Review: Trickery – Roald Dahl

057 - Trickery

057 - Trickery

Rating – 3*

I was fortunate enough to be approached by Penguin to take part in a blog tour to celebrate Roald Dahl day on the 13th of September, in exchange for taking part I was sent four of Dahl’s short story collections to peruse and review. Today I’m going to discuss one of those in the shape of Trickery.

I’ve never read any of Dahl’s adult fiction before so this was a really new experience for me, and I’m happy to say that his writing translates really well to an adult audience. The bizarre and slightly dark nature of all of his children’s books is elevated to a new level, a much more mature level, and it really works.

The reason I picked this book up opposed to one of the other three I was sent is that I felt that a book around Trickery would have a more varied assortment of stories than something like War. And it was just what I was in the mood for, stories with good twists! As you’d expect with a theme of trickery linking all the stories the collection focuses on how we as humans use deceit, lies and manipulation to achieve our goals – but this book also focuses on the repercussions and fall out which shows that it doesn’t always get you what you think it has and that life has many twists and turns to surprise you yet!

I’m sure many of you reading this will agree with me when I say that the trouble with short story collections is that it’s highly unlikely that you will love every single story. I gave this collection 3 stars because I really enjoyed around half of the stories, some stood out to me more than others, and while none were bad there were just weaker stories sandwiched between stand outs.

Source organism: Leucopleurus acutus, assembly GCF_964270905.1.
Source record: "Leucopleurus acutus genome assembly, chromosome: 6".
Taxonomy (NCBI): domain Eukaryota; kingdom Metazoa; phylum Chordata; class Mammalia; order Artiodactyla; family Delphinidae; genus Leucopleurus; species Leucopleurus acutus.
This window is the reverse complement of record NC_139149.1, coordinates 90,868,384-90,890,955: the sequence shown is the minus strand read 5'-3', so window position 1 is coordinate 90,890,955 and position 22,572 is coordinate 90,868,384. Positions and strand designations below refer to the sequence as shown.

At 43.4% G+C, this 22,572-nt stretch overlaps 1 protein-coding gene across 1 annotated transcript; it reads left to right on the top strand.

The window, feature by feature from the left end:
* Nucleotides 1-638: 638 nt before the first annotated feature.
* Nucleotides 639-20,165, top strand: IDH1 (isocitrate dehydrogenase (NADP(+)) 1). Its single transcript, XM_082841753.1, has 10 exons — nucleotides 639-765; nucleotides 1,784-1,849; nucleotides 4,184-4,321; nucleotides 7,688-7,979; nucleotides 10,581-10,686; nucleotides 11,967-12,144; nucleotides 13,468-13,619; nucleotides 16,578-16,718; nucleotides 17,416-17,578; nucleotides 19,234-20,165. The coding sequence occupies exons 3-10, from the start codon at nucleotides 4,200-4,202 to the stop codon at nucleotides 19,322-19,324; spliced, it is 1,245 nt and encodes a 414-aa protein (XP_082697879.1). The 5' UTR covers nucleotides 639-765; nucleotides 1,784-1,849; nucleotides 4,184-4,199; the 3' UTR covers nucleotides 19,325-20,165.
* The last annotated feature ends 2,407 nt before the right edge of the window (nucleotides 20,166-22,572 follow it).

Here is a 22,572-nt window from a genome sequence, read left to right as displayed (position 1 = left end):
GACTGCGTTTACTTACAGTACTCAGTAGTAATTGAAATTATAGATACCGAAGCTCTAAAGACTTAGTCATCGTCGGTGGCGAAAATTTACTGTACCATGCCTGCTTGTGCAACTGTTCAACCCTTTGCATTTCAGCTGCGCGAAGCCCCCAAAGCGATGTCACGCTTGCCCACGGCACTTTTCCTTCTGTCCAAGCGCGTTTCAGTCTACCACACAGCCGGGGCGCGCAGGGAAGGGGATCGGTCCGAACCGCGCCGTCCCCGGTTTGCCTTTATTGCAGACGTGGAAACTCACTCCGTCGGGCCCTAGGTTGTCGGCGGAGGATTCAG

My two favourites in this collection were The Visitor and Mrs Bixby and the Colonel’s Coat. Both really stood out to me. In The Visitor we follow Oswald, a man who has travelled extensively and finds himself stranded in the Egyptian outback and receives help from a wealthy local resident and his family. However, I do think my favourite among the stories was Mrs Bixby and the Colonel’s Coat in which we follow Mrs Bixby, a woman who is carrying out an affair and gets more than she bargained for when trying to pull the wool over her husbands eyes.

This was a solid collection, and I feel very fortunate to have been picked by Penguin to take part in this Blog Tour to celebrate Roald Dahl’s work! I’m definitely going to be picking up more of his short stories because the good stories in this collection were great and ones that will stick with me. Not only that, but I’m also really looking forward to reading what all these wonderful people have to say over the next 2 and a half weeks!

Roald Dahl Blog Tour Card

Review: Fantastic Mr Fox – Roald Dahl

032 - Fantastic Mr Fox

Rating – 4*

I’ve been having a few really rough days with my illness lately. I’ve been in chronic, constant pain, struggling to sleep, struggling to do anything if I’m honest – especially reading. When I’m feeling under the weather I love nothing more than picking up an old favourite, and now I enjoy audiobooks I’ve discovered a new found love for them that I didn’t have before. So, when I was unable to sleep one night last week, rather than lay there with the light on (keeping me awake) or stare at my ceiling counting down the hours until it was once again acceptable to get out of bed, I decided to use up one of the credits I have on audible and listen to one of my childhood favourites – I wasn’t disappointed.